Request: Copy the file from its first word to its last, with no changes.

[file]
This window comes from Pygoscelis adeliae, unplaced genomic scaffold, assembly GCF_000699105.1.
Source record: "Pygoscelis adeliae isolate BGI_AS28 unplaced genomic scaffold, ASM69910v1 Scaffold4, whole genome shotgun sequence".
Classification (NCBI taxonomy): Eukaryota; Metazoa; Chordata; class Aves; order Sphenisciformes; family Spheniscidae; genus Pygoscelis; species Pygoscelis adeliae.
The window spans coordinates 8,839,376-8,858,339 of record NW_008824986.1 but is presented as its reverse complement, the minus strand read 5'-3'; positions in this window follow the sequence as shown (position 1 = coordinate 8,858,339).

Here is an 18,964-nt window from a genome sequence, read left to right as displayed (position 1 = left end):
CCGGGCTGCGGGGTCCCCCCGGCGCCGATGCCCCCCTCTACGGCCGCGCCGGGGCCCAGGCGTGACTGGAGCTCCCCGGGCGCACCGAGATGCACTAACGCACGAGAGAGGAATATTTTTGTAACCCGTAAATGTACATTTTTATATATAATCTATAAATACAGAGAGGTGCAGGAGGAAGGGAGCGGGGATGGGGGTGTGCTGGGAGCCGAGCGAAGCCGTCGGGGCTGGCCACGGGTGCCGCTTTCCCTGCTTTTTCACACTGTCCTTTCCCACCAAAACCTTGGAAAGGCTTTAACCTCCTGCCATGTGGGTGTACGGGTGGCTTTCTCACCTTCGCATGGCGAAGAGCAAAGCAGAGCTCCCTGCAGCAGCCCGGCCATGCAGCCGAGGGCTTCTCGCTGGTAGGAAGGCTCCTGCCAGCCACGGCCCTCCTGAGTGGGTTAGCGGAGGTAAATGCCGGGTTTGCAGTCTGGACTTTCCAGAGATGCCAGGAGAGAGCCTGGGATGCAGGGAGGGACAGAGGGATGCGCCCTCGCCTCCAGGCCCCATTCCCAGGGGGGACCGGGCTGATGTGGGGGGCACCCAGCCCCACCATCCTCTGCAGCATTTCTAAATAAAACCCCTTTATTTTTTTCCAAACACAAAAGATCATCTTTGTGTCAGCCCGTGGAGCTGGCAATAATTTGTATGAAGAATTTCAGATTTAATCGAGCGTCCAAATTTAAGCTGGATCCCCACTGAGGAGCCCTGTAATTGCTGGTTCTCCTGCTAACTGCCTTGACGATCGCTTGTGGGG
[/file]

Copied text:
This window comes from Pygoscelis adeliae, unplaced genomic scaffold, assembly GCF_000699105.1.
Source record: "Pygoscelis adeliae isolate BGI_AS28 unplaced genomic scaffold, ASM69910v1 Scaffold4, whole genome shotgun sequence".
Classification (NCBI taxonomy): Eukaryota; Metazoa; Chordata; class Aves; order Sphenisciformes; family Spheniscidae; genus Pygoscelis; species Pygoscelis adeliae.
The window spans coordinates 8,839,376-8,858,339 of record NW_008824986.1 but is presented as its reverse complement, the minus strand read 5'-3'; positions in this window follow the sequence as shown (position 1 = coordinate 8,858,339).

Here is an 18,964-nt window from a genome sequence, read left to right as displayed (position 1 = left end):
CCGGGCTGCGGGGTCCCCCCGGCGCCGATGCCCCCCTCTACGGCCGCGCCGGGGCCCAGGCGTGACTGGAGCTCCCCGGGCGCACCGAGATGCACTAACGCACGAGAGAGGAATATTTTTGTAACCCGTAAATGTACATTTTTATATATAATCTATAAATACAGAGAGGTGCAGGAGGAAGGGAGCGGGGATGGGGGTGTGCTGGGAGCCGAGCGAAGCCGTCGGGGCTGGCCACGGGTGCCGCTTTCCCTGCTTTTTCACACTGTCCTTTCCCACCAAAACCTTGGAAAGGCTTTAACCTCCTGCCATGTGGGTGTACGGGTGGCTTTCTCACCTTCGCATGGCGAAGAGCAAAGCAGAGCTCCCTGCAGCAGCCCGGCCATGCAGCCGAGGGCTTCTCGCTGGTAGGAAGGCTCCTGCCAGCCACGGCCCTCCTGAGTGGGTTAGCGGAGGTAAATGCCGGGTTTGCAGTCTGGACTTTCCAGAGATGCCAGGAGAGAGCCTGGGATGCAGGGAGGGACAGAGGGATGCGCCCTCGCCTCCAGGCCCCATTCCCAGGGGGGACCGGGCTGATGTGGGGGGCACCCAGCCCCACCATCCTCTGCAGCATTTCTAAATAAAACCCCTTTATTTTTTTCCAAACACAAAAGATCATCTTTGTGTCAGCCCGTGGAGCTGGCAATAATTTGTATGAAGAATTTCAGATTTAATCGAGCGTCCAAATTTAAGCTGGATCCCCACTGAGGAGCCCTGTAATTGCTGGTTCTCCTGCTAACTGCCTTGACGATCGCTTGTGGGG